A Cairo Court renewed Monday the pre-trial detention of Al-Masriya photojournalist Wagdy Ghaly for a further 15 days.
Ghaly was arrested during the funeral of former Prosecutor General Hisham Barakat whilst taking photographs outside the Omar Makram Mosque in Downtown Cairo.
Barakat was assassinated last week, after being targeted in a bombing in Heliopolis.
Ghaly, who worked for the pro-government online website Al-Masriya, was charged with “joining a terrorist group”.
The prosecution is currently investigating the case, and is awaiting the investigations of the Homeland Security apparatus. Ghaly is a member of the Egyptian Online Journalists’ Syndicate, an unofficial syndicate that aims to protect the rights of online journalists, but has limited effect due to not being recognised by the state.
A colleague of Ghaly’s, who preferred anonymity, said that the syndicate did not legally intervene to assist the journalist. He added that “in cases of belonging to a syndicate or showing identifications that you are a journalist you can easily get arrested”.
The journalist said that many young reporters thrive to join syndicates in the journalism business to guarantee legal safety. However, when it comes to “terrorism related charges, they will be in trouble”.
Last Wednesday, three journalists were arrested whilst covering the killings of nine Muslim Brotherhood members at the forensic authority. Al-Shaab newspaper reporter Hamdy Al-Zaeem, freelance reporter Sherif Ashraf, and Al-Tahrir newspaper reporter Mohamed Adly are two of the three journalists arrested.
They were released on Thursday, only to be re-arrested Friday evening. They are facing charges of working for Al Jazeera channel and belonging to a terrorist organisation. The three journalists were detained in the Sayeda Zeinab police station, and there was an investigation by the State Security apparatus.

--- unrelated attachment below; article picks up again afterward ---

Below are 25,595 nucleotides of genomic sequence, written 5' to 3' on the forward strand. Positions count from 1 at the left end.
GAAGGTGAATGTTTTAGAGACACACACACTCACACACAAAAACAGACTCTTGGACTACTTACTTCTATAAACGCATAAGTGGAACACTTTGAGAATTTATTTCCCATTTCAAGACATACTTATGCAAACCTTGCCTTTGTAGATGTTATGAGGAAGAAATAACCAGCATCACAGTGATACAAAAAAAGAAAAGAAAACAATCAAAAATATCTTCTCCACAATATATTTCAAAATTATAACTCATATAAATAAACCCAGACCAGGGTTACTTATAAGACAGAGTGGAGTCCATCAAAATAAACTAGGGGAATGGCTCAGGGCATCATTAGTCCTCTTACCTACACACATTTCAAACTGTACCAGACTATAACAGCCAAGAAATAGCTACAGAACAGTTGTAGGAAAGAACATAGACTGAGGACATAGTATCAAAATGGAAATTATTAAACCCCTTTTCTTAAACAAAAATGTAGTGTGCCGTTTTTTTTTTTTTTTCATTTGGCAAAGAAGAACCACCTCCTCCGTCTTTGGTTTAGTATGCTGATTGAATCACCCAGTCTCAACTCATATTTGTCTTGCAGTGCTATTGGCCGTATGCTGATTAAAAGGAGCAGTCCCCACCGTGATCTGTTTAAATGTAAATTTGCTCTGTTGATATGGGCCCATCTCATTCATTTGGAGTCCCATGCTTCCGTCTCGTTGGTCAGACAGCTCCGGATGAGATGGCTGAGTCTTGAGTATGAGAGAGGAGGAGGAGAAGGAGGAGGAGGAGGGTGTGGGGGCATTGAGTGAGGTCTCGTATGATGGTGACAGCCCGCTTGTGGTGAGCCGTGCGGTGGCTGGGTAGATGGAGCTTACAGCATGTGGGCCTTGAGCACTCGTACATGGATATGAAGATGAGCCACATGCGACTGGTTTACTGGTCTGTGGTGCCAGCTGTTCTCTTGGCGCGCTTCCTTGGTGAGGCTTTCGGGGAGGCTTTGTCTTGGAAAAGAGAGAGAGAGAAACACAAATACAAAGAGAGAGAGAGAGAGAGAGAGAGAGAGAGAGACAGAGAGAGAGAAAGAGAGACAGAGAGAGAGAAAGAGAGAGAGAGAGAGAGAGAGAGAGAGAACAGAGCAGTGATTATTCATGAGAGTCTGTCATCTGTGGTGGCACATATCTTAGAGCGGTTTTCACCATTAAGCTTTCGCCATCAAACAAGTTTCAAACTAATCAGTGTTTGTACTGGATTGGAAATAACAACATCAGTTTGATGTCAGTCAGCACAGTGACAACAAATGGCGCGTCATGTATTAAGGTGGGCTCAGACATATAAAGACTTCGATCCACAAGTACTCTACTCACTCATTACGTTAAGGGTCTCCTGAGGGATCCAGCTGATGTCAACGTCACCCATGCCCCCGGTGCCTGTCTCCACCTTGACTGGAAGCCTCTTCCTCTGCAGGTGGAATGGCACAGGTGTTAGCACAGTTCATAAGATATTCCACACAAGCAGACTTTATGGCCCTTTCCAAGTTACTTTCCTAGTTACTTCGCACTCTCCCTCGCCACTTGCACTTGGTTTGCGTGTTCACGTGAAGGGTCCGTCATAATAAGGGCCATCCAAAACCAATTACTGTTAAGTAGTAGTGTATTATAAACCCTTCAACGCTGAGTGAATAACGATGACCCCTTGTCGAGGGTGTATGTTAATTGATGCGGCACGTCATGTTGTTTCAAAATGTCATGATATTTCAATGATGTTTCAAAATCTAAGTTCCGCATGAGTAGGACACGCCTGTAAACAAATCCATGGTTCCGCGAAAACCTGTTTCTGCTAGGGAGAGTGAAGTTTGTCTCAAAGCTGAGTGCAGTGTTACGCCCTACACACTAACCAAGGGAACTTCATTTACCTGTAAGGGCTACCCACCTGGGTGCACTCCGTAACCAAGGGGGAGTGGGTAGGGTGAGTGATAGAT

According to the Committee to Protect Journalists (CPJ), the number of detained journalists in Egypt is currently the highest since 1991.
Of the 18 journalists currently imprisoned, one-third have been handed life-sentences. Most are accused of belonging to the Muslim Brotherhood, as “the government abuses the anti-terrorism law”, the organisation, which works to safeguard journalists, said.
Because of Egypt’s heavy restrictions on journalists and press freedom, places like Sinai are underreported. A veteran reporter told the CPJ: “Journalism is over in Sinai… the only reporting we can do is tell the army’s story. Anything else is a prison wish.”
In a recent development, the Press Syndicate’s council expressed concern over articles related to the press in the expected new terrorism law.
During last weeks’ violent clashes between militants and the Egyptian army in Sinai, local and international news outlets reported more than 50 army causalities, a figure criticised by the Egyptian government and the Foreign Ministry.
The proposed law stipulates that publishing news or information on terrorist attacks that conflicts with official statements would be a crime punishable by a minimum of two years imprisonment.